Today’s decision by the State Charter Schools Commission to table a vote on an online public school with as many as 8,000 students was the first time commissioners didn’t act on a staff recommendation on a proposed charter.
After reviewing the application for Destinations Career Academy and meeting with its attorney and board members, the commission’s staff recommended denial of the petition.
However, after lengthy debate this morning, the commission instead voted to table action on the virtual school, which, if ultimately approved, would become the second largest public school in the state.
The vote was 3 to 2 in favor of tabling a vote on the proposal. Playing key roles were two former legislators recently appointed to the commission, created six years ago to approve and fund charter schools. Both new appointees are seen as strong choice advocates.
Former House member Buzz Brockway introduced the motion to table any action. Former state Sen. Hunter Hill urged the commission to break with the past practice of acting on its staff reviews and recommendations and hold off on a formal vote on Destinations -- in part to spare the applicant the stigma of a denial. Hill emphasized his support of the motion to table should not be seen as a vote of approval.
The debate and the vote to table came after a bid for more time by Destinations. The attorney for Destinations sought a two-month reprieve so the school could better prepare its board members and shore up its petition “to see if a different conclusion can be reached in September.”
Attorney Eric M. Teusink acknowledged the poor performance of the board members who met with the commission staff to answer questions about design, finances and management.
“I wish our board chair had been there as she was the most well versed. I came out of the meeting with the commission staff saying these board members are green and we needed more work. Based on that exact moment, I can’t say that if I had been staff, I wouldn’t have made the same recommendation,” said Teusink.
Destinations wants to offer a career-focused curriculum starting in kindergarten. Teusink said Destinations could meet the urgent need for more technical education in Georgia.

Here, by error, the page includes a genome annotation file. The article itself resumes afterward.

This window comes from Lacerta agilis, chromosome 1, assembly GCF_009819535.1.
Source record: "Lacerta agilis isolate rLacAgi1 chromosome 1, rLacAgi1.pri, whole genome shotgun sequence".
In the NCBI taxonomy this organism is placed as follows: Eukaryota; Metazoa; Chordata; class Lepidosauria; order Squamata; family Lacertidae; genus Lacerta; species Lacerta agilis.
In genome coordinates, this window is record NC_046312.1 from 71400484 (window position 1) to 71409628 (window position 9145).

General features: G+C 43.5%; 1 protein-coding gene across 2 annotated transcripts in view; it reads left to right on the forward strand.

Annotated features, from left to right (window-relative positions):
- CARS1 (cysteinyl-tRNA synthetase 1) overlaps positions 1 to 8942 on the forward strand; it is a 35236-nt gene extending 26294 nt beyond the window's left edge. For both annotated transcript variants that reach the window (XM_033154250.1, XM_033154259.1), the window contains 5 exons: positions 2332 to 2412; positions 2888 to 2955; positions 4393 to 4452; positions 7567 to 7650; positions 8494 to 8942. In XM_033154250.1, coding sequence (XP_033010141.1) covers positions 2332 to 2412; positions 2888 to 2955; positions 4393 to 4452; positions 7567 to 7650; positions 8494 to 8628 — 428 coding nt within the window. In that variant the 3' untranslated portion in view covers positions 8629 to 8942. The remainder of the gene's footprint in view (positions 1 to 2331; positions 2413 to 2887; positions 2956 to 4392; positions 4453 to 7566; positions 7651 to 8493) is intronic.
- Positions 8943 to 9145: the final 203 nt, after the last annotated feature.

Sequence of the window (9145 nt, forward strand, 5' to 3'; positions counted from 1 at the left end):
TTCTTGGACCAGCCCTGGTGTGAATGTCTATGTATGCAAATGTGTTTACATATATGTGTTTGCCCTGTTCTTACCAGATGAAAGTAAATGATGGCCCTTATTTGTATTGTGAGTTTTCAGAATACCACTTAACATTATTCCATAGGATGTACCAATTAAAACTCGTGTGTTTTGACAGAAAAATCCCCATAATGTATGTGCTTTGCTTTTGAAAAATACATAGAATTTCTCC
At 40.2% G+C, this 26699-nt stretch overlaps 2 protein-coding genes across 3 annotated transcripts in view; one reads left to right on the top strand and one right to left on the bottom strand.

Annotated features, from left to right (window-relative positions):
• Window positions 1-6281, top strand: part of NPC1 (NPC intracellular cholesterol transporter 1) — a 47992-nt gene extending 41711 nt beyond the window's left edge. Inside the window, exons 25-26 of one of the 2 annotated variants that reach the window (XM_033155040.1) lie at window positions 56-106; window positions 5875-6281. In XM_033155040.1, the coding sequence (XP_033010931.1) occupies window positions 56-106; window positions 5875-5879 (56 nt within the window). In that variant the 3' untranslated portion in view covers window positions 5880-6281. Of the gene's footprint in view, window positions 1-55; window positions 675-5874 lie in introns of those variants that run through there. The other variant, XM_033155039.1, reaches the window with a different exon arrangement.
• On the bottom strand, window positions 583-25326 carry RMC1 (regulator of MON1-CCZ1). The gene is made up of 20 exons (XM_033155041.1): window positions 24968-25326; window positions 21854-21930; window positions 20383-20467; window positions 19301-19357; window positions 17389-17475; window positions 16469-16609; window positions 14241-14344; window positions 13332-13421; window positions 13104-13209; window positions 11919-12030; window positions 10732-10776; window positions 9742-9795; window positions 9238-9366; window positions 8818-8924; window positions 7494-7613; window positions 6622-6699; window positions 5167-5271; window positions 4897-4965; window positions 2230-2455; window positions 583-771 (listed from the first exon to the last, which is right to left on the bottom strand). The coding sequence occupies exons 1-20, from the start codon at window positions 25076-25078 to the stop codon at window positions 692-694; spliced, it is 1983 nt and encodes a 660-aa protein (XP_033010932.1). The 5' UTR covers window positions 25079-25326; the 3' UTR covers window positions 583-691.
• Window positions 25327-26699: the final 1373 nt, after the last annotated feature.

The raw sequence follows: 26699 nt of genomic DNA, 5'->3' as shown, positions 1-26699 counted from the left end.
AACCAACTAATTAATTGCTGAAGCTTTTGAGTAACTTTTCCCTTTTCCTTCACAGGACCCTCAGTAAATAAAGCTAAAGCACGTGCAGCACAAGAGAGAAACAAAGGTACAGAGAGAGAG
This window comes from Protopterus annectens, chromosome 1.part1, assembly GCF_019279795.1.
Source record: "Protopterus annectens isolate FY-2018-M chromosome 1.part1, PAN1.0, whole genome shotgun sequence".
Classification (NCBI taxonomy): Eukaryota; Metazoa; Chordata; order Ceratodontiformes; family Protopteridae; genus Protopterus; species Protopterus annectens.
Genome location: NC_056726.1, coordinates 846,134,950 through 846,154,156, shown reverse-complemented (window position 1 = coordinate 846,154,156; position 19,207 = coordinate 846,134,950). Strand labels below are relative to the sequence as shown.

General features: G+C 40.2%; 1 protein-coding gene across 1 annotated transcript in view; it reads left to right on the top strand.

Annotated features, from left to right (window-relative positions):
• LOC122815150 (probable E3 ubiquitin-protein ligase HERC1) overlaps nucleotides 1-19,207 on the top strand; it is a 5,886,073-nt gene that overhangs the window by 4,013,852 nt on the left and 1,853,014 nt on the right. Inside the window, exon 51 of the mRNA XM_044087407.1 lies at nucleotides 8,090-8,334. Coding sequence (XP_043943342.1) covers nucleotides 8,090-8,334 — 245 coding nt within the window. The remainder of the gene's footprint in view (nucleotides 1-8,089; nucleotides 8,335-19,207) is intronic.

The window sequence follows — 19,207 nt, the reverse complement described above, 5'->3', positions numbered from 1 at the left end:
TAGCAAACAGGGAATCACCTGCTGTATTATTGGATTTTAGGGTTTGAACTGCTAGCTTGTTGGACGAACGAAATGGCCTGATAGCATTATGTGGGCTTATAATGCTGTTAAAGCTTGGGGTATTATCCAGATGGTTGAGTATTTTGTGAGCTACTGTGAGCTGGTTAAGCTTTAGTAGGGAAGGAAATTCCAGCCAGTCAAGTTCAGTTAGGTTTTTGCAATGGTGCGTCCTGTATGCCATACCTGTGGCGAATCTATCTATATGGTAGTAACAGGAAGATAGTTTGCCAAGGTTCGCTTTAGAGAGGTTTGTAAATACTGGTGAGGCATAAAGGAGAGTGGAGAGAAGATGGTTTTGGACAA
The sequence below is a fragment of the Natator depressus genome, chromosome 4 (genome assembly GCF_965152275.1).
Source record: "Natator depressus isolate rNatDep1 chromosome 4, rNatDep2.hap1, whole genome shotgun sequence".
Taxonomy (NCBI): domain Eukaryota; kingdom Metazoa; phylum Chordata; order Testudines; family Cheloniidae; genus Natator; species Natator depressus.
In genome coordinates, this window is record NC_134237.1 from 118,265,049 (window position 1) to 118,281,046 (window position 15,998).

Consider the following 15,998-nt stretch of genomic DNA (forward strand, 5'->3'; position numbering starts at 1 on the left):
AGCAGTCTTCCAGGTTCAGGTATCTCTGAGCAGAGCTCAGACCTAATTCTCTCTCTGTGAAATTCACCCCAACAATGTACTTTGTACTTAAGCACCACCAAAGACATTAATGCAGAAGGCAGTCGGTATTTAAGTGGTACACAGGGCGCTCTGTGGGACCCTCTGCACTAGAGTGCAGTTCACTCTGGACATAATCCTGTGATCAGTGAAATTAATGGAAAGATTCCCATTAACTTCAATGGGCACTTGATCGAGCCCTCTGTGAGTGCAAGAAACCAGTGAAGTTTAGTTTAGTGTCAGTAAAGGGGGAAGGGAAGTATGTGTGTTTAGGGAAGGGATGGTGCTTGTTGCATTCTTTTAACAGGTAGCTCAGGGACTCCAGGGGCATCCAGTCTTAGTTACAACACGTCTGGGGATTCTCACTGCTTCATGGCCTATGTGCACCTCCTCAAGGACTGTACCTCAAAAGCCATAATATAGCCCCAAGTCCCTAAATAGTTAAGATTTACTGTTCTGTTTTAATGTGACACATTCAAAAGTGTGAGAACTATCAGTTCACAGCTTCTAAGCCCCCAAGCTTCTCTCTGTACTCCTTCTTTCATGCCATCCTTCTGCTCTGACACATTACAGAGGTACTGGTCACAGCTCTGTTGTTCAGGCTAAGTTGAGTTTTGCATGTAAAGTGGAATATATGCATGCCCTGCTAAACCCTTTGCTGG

One of them is Georgia Cyber Academy, which is this state’s largest public school in enrollment. As my colleague Ty Tagami reported:
Georgia Cyber is at risk of closure due to its history of poor academic performance. The company and the school’s board are embroiled in a contractual dispute following recent board decisions aimed at turning the school around. The board has reduced K12’s role in — and revenue from — the school… The state and federal governments sent about $90 million in public funds to Georgia Cyber Academy this past year. It has been among the largest in K12’s portfolio.
Nationwide, virtual charter schools have been an expensive failure in the k-12 realm. There is no evidence virtual schooling will succeed with technical education, where hands-on learning, mentoring and close supervision are critical to mastering the trades that pay well, such as HVAC, welding and auto mechanics.
At this point, there is no track record by which to judge how well an online school can deliver vocational-technical classes.
It would seem to make sense to deny a charter petition that would direct millions of taxpayer dollars to an untried online school in which members of the governing board could not answer critical questions. But a commissioner described the vote to disregard the staff’s recommendation as a positive step for school choice in Georgia.
Longtime commissioner Tony Lowden declared the motion to table any action on Destinations a “seismic earthquake shift in choice…for people who believe in choice, it is going to be a new day in Georgia.” Lowden said 10 other charter applicants who withdrew rather than risk commission denial will now be calling for similar motions to table.
However, another veteran pointed out no one is served if the commission approves charter schools that fail. Vice chair Paul Williams cautioned, “The worst enemy of our movement is a school that is not ready to succeed.”
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